Documenting the quest to track down everything written by
(and written about) the poet, translator, critic, and radio
dramatist, Henry Reed.
An obsessive, armchair attempt to assemble a comprehensive
bibliography, not just for the work of a poet, but for his
Read "Naming of Parts
The Heat of the Day: In wartime London, a woman finds herself caught between two men.
Cold Comfort Farm: Sensible Flora Poste moves in with her eccentric country relatives.
The Dog Stars: A man, his dog, and an airplane survive an apocalyptic flu.
Posts from April 2011
Sometimes, the quest for Reed means discovering exactly where he wasn't
on a given day.
In April of 1975, the World Centre for Shakespeare Studies, headed by Sam Wanamaker
, presented the fourth annual Shakespeare Birthday Celebrations. Events that year included a two-month exhibition of "Shakespeare Round the Globe" at the Bear Gardens Museum (now Shakespeare's Globe
), a gala concert of the Royal Philharmonic Orchestra
featuring the Huddersfield Choral Society (conducted by John Pritchard), Ermano Mauro, Richard Briers, Judi Dench, Richard Johnson, Barbara Leigh-Hunt, Spike Milligan, Leo McKern, Richard Pasco, and John Strideperforming at Royal Festival Hall
, and a concert of "Shakespeare jazz" at Southwark Cathedral
(directed by Neil Ardley and coordinated by Ian Carr), with performances by Roy Babbington, Pete and Pepi Lemer, Henry Lowther, John Marshall, Dave Macrae, Paul Ruthorford, Alan Skidmore, Chris Spedding, Trevor Tomkins, Ray Warleigh, and others.
Concluding the festival was a poetry recital on the evening of April 26: "Poems for Shakespeare IV," also staged at Southwark Cathedral. Scheduled to read were Keith Bosley, Ernest Bryll, Sydney Carter, Veronica Forrest-Thomson, Erich Fried, Tony Harrison, John Heath-Stubbs, Jon Silkin, Ken Smith, Val Warner, Augustus Young
, and Henry Reed, delivering poems commissioned specially for the event. Musical accompaniment was provided by Helen Sava and Michael Hunt.
Advertisement from The Spectator
, April 26, 1975.
I was initially excited that Reed had made an appearancepossibly with a new poembut I was skeptical. An anthology of pieces from the recital, Poems for Shakespeare 4
(Anthony Rudolf, ed. Globe Playhouse Trust, 1976), was released the following year, but Reed is not listed among the contributors. From British Book News
This is the fourth collection of poems based, however intimately or remotely, on the experience of reading Shakespeare's plays; they were originally read as part of the Shakespeare birthday celebrations at Southwark Cathedral last year. Ten poets are each represented by a single poem, ranging from a vigorous, straightforward and pleasantly ironical ballad by Sidney Carter [sic] to a strange elliptical and disturbing meditation by the late Veronica Forrest-Thomson. My own favourites are 'Winter in Illyria' by John Heath-Stubbs and 'Winter Occasions' by Ken Smith. Anthony Rudolf's introduction is oddly aggressive except where it pays deserved tribute to Miss Forrest-Thomson.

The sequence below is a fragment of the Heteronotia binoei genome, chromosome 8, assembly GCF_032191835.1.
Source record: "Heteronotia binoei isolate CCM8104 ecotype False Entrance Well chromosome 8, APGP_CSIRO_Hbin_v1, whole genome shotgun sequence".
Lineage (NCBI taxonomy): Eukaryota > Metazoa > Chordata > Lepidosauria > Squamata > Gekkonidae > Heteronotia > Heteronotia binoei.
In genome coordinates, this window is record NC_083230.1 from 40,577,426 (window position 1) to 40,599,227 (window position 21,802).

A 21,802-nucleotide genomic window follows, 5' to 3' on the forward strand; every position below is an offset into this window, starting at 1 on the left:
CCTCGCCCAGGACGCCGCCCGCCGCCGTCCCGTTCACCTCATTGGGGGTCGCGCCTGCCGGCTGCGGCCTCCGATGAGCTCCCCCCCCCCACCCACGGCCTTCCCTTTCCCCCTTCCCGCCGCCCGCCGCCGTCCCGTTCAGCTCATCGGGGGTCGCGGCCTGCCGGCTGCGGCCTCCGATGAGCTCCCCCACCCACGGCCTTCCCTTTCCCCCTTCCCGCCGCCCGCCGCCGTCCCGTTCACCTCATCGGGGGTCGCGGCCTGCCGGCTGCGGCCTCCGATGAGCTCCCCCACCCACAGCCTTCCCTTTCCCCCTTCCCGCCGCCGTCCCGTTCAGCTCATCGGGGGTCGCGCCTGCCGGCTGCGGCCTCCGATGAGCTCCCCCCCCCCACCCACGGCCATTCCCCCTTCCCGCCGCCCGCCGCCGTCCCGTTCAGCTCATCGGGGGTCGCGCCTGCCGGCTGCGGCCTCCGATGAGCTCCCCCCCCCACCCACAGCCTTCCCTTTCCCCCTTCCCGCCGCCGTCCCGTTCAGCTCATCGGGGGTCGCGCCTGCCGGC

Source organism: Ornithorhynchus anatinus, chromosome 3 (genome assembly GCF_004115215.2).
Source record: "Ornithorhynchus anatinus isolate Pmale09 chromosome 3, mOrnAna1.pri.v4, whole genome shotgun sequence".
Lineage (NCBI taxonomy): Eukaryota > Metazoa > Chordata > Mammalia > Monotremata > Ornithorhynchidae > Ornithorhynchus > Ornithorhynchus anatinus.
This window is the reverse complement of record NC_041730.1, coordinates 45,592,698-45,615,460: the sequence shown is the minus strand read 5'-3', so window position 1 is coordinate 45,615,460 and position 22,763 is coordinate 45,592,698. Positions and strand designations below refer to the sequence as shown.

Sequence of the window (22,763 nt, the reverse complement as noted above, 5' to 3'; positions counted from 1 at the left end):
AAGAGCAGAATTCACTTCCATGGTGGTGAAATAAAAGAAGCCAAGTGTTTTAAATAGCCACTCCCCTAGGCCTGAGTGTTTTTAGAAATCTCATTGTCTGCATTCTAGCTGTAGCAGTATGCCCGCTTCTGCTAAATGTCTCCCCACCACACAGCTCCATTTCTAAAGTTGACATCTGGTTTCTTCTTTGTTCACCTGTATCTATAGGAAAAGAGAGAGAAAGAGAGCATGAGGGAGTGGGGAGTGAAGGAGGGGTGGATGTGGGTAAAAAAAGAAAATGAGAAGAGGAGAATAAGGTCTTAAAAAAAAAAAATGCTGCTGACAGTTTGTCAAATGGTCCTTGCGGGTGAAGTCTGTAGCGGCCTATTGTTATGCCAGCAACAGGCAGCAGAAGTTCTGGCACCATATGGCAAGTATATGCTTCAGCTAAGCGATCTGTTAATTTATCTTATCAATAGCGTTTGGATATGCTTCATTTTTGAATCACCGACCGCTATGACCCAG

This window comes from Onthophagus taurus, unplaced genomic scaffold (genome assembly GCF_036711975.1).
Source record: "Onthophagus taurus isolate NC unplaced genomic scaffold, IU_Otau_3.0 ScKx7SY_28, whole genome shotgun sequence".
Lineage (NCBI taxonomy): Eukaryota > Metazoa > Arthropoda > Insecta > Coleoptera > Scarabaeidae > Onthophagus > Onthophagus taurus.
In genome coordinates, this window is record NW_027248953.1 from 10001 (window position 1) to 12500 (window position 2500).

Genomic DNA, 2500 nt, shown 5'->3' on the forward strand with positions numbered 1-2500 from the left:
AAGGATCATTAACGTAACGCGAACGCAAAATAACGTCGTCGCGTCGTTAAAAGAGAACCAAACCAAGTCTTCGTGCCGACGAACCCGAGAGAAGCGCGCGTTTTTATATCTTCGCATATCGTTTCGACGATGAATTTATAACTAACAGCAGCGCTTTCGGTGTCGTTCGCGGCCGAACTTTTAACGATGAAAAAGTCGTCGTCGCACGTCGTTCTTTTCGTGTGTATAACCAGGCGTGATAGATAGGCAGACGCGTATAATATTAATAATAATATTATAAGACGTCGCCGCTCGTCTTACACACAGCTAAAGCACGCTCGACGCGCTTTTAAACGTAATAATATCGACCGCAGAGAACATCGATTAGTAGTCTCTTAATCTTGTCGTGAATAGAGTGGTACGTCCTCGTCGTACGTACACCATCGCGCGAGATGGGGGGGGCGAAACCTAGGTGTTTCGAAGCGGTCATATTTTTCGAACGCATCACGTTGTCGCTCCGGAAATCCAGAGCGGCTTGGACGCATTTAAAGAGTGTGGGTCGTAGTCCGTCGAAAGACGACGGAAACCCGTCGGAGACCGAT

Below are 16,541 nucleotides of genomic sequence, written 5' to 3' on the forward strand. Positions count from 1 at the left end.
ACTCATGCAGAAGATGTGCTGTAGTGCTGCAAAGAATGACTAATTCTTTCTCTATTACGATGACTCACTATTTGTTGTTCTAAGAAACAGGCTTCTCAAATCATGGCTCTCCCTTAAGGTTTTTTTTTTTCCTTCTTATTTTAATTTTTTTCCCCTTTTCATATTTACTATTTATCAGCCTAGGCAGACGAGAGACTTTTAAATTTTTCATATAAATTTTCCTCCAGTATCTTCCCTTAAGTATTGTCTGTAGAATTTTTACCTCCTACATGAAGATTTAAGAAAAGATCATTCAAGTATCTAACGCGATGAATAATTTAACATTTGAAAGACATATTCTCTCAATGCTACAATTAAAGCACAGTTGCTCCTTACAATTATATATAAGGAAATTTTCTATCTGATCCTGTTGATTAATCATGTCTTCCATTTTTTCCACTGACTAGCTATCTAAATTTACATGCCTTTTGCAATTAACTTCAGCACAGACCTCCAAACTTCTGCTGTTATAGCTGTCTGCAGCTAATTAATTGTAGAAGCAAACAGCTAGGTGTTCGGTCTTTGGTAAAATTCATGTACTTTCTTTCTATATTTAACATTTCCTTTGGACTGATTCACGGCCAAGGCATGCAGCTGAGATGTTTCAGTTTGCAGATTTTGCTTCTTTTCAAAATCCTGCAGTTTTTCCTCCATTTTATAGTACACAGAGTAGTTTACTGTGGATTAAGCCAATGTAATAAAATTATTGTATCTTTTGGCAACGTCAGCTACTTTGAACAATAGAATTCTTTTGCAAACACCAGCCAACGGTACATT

Further research on the event turned up this excerpt from Augustus Young's memoir, Chronicling Myself
, wherein he discusses "Veronica" (at the bottom of the page):
Her paradis artificiels were cut short two years later. At 'Poems for Shakespeare' in Southwark Cathedral I stood at the back, breathing the air coming up off the river. On the Tube home, Eddie Linden told Tony and myself that he saw Veronica in one of the cloisters, but she had disappeared before her turn came to deconstruct Shakespeare. That was the night of her suicide.
She lives on, on the tip of the tongue of the L-a-n-g-u-a-g-e poets.
Veronica Forrest-Thomson, an influential poet, is best known for her book of criticism, Poetic Artifice
(Manchester University Press, 1978). Jacket Magazine
had an issue devoted to Forrest-Thomson
, in 2002. (It's my understanding that her premature death at the age of 27 is now considered to be accidental, rather than suicide.)
I sent Augustus Young an e-mail to see if he could tell me anything of Reed reading at "Poems for Shakespeare" in 1975. Mr. Young thoughtfully forwarded me to Anthony Rudolf
, who had directed the event that year. Mr. Rudolf's gracious reply told me what I had already feared: Henry Reed did not appear; he was in hospital with one of his chronic illnesses, and could not be finally persuaded.
1508. Birmingham Post, Obituary for Henry Reed. 10 December 1986.
Reed's obituary in the Birmingham Post.
The PN Review
has revamped their website in the last year, adding a searchable index and full content for subscribers. Non-subscribers can still access the first few paragraphs of articles, as a preview.
Back in 2008
, the PN Review
featured Henry Reed's (until then) unpublished translations of Nobel Prize-winning Eugenio Montale's
mottetti, edited by Marco Sonzogni